CFA, CFA effect; CRF, CRF effect; CFA × CRF, the interaction between CFA and CRF addition.

VFA.

Rumen enzyme activity and micro-organism number

The CFA × CRF interaction was not significant for rumen enzyme activity and microbial number (Table 5). The CFA or CRF supply enhanced (P < 0·05) the activities of carboxymethyl cellulase, cellobiase and xylanase. The activities of pectinase, α-amylase and protease were enhanced (P < 0·05) by CFA but were unaffected with CRF supply. Supplementation of CFA or CRF elevated (P < 0·05) numbers of total bacteria, fungi, protozoa, R. albus, R. flavefaciens, Fibrobacter succinogenes and Prevotella ruminicola. The numbers of B. fibrisolvens and Ruminobacter amylophilus elevated (P < 0·05) for CFA supply but did not change with CRF addition.

Table 5. Effects of coated folic acid (CFA) and coated riboflavin (CRF) on ruminal enzyme activity and microflora in Angus bulls

(Mean values with their standard errors of the mean)

FA, folic acid; RF, riboflavin.

* CFA- , without CFA; CFA+, 6 mg FA/kg DM as CFA; CFR-, without CFR; CFR+, 60 mg RF/kg DM as CRF.

CFA, CFA effect; CRF, CRF effect; CFA × CRF, the interaction between CFA and CRF addition.

Units of enzyme activity are carboxymethyl cellulase (μmol glucose/min/ml), cellobiase (μmol glucose/min/ml), xylanase (μmol xylose/min/ml), pectinase (μmol D-galactouronic acid/min/ml), α-amylase (μmol glucose/min/ml) and protease (μg hydrolysed protein/min/ml).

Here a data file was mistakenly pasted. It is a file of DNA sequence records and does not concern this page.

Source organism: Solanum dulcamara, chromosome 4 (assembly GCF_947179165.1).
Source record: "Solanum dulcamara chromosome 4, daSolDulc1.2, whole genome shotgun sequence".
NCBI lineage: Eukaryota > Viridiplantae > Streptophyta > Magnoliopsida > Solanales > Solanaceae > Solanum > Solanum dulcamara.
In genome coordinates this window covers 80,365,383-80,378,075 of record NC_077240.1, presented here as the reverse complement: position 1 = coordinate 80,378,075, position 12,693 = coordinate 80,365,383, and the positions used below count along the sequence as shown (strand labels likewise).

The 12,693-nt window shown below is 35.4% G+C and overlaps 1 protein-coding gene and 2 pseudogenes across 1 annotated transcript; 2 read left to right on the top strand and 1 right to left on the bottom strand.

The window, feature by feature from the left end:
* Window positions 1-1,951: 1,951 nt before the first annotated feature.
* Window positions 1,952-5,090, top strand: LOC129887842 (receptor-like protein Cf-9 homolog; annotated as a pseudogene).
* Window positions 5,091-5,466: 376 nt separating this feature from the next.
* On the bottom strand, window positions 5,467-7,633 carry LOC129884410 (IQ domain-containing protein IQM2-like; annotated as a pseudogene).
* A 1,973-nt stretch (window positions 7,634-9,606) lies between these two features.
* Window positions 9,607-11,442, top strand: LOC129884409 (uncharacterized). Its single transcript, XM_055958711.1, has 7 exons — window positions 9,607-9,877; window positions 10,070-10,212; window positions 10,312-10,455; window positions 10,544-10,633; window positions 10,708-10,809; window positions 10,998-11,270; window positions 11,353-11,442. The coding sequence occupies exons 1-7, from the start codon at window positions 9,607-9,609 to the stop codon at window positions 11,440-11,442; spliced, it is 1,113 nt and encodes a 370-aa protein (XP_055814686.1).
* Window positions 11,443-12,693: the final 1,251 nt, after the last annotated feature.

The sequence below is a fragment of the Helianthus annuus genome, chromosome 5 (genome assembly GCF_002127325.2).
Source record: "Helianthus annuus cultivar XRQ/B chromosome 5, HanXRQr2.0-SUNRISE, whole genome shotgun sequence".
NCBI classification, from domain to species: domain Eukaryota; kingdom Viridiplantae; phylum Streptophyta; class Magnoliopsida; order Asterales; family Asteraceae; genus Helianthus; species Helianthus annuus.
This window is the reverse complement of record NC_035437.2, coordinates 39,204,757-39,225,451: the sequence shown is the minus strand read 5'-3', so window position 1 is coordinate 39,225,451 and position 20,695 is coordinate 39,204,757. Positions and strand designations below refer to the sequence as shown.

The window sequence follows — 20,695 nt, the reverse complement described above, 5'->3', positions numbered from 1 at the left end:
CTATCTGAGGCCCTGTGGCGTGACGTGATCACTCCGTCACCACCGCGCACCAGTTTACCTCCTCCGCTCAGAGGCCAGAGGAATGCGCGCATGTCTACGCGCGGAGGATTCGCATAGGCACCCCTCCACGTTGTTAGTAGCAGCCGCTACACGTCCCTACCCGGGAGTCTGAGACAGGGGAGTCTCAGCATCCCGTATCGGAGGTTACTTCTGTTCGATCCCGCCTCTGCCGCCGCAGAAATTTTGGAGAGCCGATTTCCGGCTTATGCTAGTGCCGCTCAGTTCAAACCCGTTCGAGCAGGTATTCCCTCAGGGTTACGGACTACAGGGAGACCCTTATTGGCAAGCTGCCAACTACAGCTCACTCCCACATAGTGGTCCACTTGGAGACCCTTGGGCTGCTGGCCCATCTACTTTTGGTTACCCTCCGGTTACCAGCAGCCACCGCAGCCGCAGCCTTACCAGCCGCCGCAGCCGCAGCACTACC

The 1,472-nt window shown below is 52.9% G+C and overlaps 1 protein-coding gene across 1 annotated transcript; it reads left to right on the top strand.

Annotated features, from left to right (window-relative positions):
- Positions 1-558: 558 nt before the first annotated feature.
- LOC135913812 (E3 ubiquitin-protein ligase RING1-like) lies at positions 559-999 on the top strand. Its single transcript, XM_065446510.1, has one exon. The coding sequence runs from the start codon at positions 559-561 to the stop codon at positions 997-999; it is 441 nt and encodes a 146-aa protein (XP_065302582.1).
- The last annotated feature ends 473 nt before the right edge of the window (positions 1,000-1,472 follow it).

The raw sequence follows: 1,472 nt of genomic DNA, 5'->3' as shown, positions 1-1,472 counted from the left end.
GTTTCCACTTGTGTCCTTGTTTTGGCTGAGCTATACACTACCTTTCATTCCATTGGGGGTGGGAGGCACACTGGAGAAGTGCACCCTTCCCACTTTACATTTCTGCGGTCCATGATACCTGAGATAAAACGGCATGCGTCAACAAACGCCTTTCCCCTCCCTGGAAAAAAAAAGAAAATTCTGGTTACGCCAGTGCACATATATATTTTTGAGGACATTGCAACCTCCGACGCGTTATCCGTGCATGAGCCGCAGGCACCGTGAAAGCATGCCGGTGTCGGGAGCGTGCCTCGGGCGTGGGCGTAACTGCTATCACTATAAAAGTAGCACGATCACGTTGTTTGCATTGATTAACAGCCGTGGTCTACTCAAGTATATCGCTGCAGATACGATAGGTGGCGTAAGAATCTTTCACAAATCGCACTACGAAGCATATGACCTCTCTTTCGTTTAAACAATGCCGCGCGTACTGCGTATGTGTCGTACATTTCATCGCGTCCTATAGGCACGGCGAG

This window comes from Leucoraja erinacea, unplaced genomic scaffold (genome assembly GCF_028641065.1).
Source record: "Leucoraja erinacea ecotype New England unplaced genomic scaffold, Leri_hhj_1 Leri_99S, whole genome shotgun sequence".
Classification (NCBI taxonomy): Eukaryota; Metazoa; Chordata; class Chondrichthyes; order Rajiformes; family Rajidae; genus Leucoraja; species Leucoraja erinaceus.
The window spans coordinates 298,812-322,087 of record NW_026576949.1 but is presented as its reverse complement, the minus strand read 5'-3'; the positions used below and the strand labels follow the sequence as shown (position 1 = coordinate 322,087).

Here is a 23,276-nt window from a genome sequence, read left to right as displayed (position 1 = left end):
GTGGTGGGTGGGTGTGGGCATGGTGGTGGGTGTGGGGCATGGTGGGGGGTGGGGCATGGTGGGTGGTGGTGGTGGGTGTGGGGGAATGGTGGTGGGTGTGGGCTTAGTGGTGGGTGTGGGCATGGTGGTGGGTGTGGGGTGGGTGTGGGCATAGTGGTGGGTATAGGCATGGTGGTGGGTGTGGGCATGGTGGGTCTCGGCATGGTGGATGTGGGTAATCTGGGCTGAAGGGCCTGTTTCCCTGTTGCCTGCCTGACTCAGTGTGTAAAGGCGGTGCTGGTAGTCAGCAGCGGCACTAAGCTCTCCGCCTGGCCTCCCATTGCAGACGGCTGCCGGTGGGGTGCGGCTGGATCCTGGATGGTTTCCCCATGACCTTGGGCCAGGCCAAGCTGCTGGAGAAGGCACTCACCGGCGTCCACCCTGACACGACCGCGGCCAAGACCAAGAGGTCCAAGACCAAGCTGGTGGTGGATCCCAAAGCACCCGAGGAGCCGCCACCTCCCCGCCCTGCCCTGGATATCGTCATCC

Blood parameters

Significant CFA × CRF interaction was not found for blood parameters (Table 6). Blood glucose concentration was elevated (P = 0·023) by CFA but was unaltered with CRF addition. Dietary CFA or CRF supply elevated (P < 0·05) blood contents of total protein and albumin but did not influence urea nitrogen. Blood content of folate increased (P = 0·007), homocysteine reduced (P = 0·028) and RF was unchanged for bulls with CFA supplementation. Blood concentrations of folate and RF increased (P < 0·05) and homocysteine was unaltered for bulls with CRF inclusion.

Table 6. Effects of coated folic acid (CFA) and coated riboflavin (CRF) on blood parameters in Angus bulls

(Mean values with their standard errors of the mean)

FA, folic acid; RF, riboflavin.

* CFA- , without CFA; CFA+, 6 mg FA/kg DM as CFA; CFR-, without CFR, CFR+, 60 mg RF/kg DM as CRF.

CFA, CFA effect; CRF, CRF effect; CFA × CRF, the interaction between CFA and CRF addition.

Discussion

The CFA contains 100 g/kg of FA and CRF contains 65 g/kg of RF. The ruminal and intestinal disappearance rates were 23 % and 67 % for CFA, and 25 % and 69 % for CRF, respectively. The addition levels of CFA and CRF were 6 mg FA/kg DM and 60 mg RF/kg DM, respectively. Based on daily DMI, addition of CRF provided 126 and 123 mg of RF in the rumen and 349 and 339 mg of RF in the intestine for bulls in the CRF+ and CFA + CRF+ groups, and addition of CFA provided 11·6 and 11·3 mg of FA in the rumen and 33·9 and 32·9 mg of FA in the intestine for bulls in the CFA+ and CFA + CRF+ groups. Dietary added fat due to the coating of CFA and CRF was 0·42, 0·033 and 0·45 g/kg DM for CRF+, CFA+ and CFA + CRF+, respectively, and had limited impacts on the total fat percentage of the diets.